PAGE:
Where to put tiny houses: pocket neighborhoods
Searching for affordable housing recently led me to explore the possibility of buying a tiny house. I've been attracted to the tiny house concept for quite some time. I am pretty sure that I could be content in less than 400 square feet of living space, having managed at one time in a studio apartment with my son and three cats for a year. For me the problem would be where to put the tiny house. This is a question much on the minds of potential tiny house owners.
Further research for where you can live in a tiny house turns up some serious limitations in the State of Florida, where I am house hunting--RV parks or someone's large property being pretty much the only places where they are allowed. For me a tiny house on wheels (THOW) is not feasible. I know I can't even drive a small U-Haul trailer much less pull a camper. That would eliminate RV parks. If nothing else, the high rate of "resident" turnover in an RV park would make it less than desirable for me. I prefer to live in a neighborhood where I can put down roots and establish ongoing relationships.
The alternative, squatting on someone else's property, could potentially turn a tiny house owner into an unwelcome guest. In my case, the host would have to be a stranger because I don't know people with a piece of property large enough to accommodate a tiny house in addition to their own or who live in an area zoned for Accessory Dwelling Units (ADUs) in their yard.
Pocket neighborhoods: cozy communities for tiny houses?
My search turned up an unexpected possibility: a pocket community of tiny houses spearheaded by René Hardee that's forming on the Space Coast of Florida within the confines of the existing town of Rockledge. It's still in the planning stages, so it may not be a viable scenario for my needs. I had never heard of a pocket community. Here's what I learned:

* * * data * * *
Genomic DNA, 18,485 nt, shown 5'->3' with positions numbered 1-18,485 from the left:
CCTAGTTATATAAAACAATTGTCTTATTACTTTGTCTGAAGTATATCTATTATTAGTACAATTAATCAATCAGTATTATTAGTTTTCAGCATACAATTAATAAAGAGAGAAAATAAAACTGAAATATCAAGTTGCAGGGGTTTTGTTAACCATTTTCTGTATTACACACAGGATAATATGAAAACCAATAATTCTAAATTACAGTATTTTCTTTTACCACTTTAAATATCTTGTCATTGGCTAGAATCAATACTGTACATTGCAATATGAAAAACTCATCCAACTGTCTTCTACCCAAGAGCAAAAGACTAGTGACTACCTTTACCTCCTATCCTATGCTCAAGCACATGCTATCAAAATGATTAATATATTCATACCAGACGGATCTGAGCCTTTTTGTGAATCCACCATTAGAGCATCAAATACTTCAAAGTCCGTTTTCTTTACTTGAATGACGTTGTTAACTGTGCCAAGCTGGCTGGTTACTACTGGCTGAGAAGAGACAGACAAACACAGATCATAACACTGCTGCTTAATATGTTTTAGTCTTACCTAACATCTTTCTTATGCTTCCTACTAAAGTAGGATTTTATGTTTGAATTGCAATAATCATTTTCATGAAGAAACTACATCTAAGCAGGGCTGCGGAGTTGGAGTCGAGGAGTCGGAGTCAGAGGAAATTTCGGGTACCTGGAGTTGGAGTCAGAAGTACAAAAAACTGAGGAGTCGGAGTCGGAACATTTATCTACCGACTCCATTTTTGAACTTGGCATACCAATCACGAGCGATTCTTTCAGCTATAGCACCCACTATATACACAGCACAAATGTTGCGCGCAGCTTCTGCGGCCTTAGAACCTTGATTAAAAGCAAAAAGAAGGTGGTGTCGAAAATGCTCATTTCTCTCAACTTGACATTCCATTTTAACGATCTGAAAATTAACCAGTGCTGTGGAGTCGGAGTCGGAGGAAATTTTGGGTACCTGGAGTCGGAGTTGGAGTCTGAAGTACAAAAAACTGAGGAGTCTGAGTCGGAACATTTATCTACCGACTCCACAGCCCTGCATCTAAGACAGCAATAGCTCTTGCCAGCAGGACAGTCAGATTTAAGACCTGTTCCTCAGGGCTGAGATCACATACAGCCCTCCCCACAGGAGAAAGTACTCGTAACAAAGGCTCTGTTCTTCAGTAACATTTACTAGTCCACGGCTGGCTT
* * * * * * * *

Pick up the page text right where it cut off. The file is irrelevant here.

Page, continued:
- Pocket neighborhoods are designed to foster a sense of community and cooperation among neighbors.
- About a dozen homes comprise a pocket neighborhood. They can be large or small, single dwellings or apartments, but they are a subset of a larger community.
- Each home is designed to allow occupants needed privacy when they are in their homes, yet the homes are grouped in such a way that their proximity encourages and facilitates social engagement.
Similar to cohousing communities, which form out of a desire to establish communities of homeowners with like interests, this type of housing has the potential to appeal to tiny house enthusiasts looking for like-minded neighbors.
If you're searching for a place to form a tiny house community and looking for guidance, you can find more about pocket communities at pocket-neighborhoods.net and tinyhousecommunity.com. For up-to-date information and to express your interest about developments with the Rockledge Tiny House Community, visit their Facebook page.
Tiny house communities have already sprung up in other parts of the country, primarily the Pacific Northwest. Will the demand for places to put tiny houses create more of these micro-communities nestled within larger ones going forward?